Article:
MADISON, Wis. —
Wisconsin Gov. Tony Evers' administration and Foxconn Technology
Group said Thursday that a massive project planned for the state was
moving forward, and disputed Republicans who blamed the new
Democratic governor for a change in direction away from
manufacturing to more research jobs.
Foxconn said Wednesday that it was shifting the focus of the
Wisconsin project away from making high-tech flat panel screens for
televisions and other products in favor of a research and
development hub. While the company insisted it would still employ up
to 13,000 people, they would primarily be scientists and developers,
not blue collar assembly line workers as originally promised.
President Donald Trump, who heralded the Foxconn project as the
"eighth wonder of the world" at its groundbreaking last summer, had
pointed to it as a sign of a manufacturing resurgence in America.
In response to Foxconn's change in direction, the White House on
Wednesday referenced to Trump's work to improve the U.S. business
climate. An administration official, who asked not to be identified
to discuss internal thinking, said the White House would be
"disappointed" if the promised initial investment did not pan out.
Foxconn, the world's largest electronics manufacturer, has not said
this week whether it will invest the $10 billion in Wisconsin as
originally promised. Local Wisconsin government and economic
development officials said they were assured by Foxconn that
remained the goal.
Over the past year, Foxconn has repeatedly revised what it plans to
do in Wisconsin and the type of workers who will do it. Foxconn
cited a changing global market as requiring a move away from making
LCD panels in Wisconsin. Apple is Foxconn's main manufacturing
customer and it has forecast a drop in revenue from the Chinese
market due to decreasing demand for iPhones.
Foxconn's shift away from manufacturing LCD panels led Republican
legislative leaders to lay blame on Evers, who had been critical of
the project and its potential $4 billion in taxpayer subsidies
during his campaign with then-Gov. Scott Walker. Evers has also
proposed capping a manufacturing tax credit program that is not a
part of the contract with Foxconn.
Still, Republicans said Evers' desire to all-but eliminate that
credit was part of an "anti-jobs agenda." Foxconn's move away from
manufacturing shows it is "reacting to the wave of economic
uncertainty that the new governor has brought with his
administration," Assembly Speaker Robin Vos and Senate Majority
Leader Scott Fitzgerald said.
But both Foxconn and Mark Hogan, head of the state's economic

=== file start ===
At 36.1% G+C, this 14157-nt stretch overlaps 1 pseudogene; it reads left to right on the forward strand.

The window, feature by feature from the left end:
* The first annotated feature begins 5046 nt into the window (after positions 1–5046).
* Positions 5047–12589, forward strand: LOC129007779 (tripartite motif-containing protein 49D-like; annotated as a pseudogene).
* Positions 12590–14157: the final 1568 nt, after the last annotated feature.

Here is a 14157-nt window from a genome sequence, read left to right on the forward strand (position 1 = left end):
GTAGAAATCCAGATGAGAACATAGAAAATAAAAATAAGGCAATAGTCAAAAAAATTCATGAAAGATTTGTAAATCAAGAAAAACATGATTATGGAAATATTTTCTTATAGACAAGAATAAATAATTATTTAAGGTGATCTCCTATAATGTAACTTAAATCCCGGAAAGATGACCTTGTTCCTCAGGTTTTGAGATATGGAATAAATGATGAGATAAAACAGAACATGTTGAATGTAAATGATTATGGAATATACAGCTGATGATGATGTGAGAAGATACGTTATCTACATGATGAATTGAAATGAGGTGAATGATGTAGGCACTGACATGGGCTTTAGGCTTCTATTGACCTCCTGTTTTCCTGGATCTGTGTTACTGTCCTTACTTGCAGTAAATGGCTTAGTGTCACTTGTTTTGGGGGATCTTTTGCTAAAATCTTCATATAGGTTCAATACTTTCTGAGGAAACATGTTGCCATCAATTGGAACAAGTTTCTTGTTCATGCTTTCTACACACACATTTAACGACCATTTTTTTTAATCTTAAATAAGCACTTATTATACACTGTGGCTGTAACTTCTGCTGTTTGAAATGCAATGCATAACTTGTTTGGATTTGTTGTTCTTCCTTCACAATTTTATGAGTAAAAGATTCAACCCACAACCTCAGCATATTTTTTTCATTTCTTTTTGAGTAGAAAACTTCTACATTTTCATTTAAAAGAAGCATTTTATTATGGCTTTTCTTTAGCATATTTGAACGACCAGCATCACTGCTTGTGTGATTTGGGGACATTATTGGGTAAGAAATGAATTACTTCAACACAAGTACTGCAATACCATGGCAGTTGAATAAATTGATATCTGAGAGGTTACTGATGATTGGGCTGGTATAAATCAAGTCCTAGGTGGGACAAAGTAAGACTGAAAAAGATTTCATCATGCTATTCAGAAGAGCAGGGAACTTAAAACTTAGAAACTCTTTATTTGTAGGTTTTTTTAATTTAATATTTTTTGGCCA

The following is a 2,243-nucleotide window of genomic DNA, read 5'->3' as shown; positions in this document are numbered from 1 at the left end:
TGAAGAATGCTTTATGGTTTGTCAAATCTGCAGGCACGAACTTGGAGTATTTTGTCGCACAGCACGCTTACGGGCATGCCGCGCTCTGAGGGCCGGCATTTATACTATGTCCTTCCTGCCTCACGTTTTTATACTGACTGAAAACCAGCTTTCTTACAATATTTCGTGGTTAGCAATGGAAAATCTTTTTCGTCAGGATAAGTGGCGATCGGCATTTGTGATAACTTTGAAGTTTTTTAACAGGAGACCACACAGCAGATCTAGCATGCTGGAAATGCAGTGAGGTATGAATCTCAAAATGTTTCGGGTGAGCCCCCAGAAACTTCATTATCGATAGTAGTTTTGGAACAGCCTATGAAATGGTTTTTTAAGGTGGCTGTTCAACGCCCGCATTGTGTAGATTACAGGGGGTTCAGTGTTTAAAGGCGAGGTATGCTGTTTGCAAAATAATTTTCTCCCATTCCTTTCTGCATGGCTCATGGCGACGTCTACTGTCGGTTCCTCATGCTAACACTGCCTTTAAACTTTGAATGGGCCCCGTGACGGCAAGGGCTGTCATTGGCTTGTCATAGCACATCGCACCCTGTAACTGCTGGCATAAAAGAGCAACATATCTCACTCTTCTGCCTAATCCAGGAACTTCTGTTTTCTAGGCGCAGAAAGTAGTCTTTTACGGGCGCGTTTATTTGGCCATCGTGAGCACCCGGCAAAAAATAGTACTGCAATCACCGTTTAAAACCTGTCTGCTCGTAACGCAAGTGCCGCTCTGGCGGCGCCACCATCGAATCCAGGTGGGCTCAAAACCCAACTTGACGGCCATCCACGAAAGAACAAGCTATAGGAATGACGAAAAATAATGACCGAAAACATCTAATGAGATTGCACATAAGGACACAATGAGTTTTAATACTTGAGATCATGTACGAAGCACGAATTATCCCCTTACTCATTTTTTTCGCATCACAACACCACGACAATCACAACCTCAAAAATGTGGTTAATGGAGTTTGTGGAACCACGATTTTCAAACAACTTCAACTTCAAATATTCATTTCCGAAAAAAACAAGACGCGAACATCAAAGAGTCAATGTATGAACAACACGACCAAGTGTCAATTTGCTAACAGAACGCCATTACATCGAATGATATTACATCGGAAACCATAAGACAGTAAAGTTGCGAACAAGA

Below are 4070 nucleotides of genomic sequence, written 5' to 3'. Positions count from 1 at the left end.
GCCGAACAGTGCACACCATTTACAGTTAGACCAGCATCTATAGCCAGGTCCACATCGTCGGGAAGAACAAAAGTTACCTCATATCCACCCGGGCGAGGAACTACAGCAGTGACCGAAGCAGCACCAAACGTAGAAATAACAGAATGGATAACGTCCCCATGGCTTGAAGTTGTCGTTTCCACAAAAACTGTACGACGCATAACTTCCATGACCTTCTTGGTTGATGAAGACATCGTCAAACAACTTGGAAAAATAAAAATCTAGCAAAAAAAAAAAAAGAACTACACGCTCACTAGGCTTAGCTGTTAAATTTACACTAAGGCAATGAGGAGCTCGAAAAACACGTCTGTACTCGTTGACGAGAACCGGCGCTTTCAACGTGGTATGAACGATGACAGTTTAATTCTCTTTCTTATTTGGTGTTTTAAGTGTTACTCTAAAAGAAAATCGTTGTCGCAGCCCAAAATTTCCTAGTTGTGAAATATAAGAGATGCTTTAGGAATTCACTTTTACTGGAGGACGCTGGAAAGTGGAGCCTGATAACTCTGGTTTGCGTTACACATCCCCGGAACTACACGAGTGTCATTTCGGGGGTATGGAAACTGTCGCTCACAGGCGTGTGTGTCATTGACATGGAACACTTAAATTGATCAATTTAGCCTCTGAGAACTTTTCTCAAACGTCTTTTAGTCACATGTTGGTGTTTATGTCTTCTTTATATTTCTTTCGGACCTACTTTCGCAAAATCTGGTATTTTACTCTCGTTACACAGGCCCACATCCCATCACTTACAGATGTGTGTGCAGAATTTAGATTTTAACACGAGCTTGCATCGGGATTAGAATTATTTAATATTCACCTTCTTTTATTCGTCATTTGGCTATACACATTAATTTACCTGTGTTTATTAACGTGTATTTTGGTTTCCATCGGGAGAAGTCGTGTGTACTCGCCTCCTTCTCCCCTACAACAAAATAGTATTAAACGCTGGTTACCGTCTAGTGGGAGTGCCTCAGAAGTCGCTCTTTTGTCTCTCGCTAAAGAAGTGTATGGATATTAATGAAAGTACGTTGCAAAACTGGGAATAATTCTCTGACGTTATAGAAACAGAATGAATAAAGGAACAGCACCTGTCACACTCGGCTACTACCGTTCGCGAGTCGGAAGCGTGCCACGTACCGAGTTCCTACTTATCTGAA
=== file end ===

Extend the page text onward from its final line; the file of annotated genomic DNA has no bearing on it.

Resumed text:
development agency under Walker and Evers, disputed the GOP claims
on Thursday. Hogan, CEO of the Wisconsin Economic Development
Corporation, also disputed a report from Nikkei Asian Review, citing
anonymous sources, that said Evers was attempting to renegotiate
side deals with the company.
"I have been involved with the Foxconn project from day one and
there never have been any side deals and the contract stands on its
own," Hogan said in a statement. "In addition, there have been no
attempts by either the company or the Evers' or Walker
administrations to renegotiate WEDC's contract."
Evers' spokeswoman Melissa Baldauff tweeted that the report claiming
Evers was trying to renegotiate the contract was "false."
Hogan said Evers and his administration "have done a very good job
of reaching out to company officials and developing a relationship
that will protect our taxpayers' interests and at the same time,
give Foxconn the ability to be successful in Wisconsin."
Foxconn issued its own statement Thursday, saying "All interactions
to date with Governor Evers and his team have been constructive and
we look forward to further discussions" about continuing the
Foxconn repeated its assurances from Wednesday that the project is
moving forward and it plans to employ up to 13,000 people. It said
over the next 18 months Foxconn plans to build a packaging plant, a
molding factory, an assembly facility, a prototyping center, a
research and development center a high-performance data center and a
"town center" to support people working on the sprawling campus near
Vos and Fitzgerald did not immediately return messages seeking
comment in reaction to the Foxconn and Hogan statements.
The Foxconn deal was negotiated by Hogan for Walker, who along with
Trump touted it as a "once-in-a-generation" opportunity to bolster
manufacturing in the United States.
The credit rating agency Moody's Investors Service cautioned
Thursday that Foxconn's failure to hire enough people last year to
capture state tax credits highlights the financial risks facing
local communities that are spending money on the project.
Foxconn filled 178 Wisconsin jobs in 2018, 82 short of the target
needed to claim $9.5 million in tax credits. However, the company
could claim them by exceeding job totals in future years.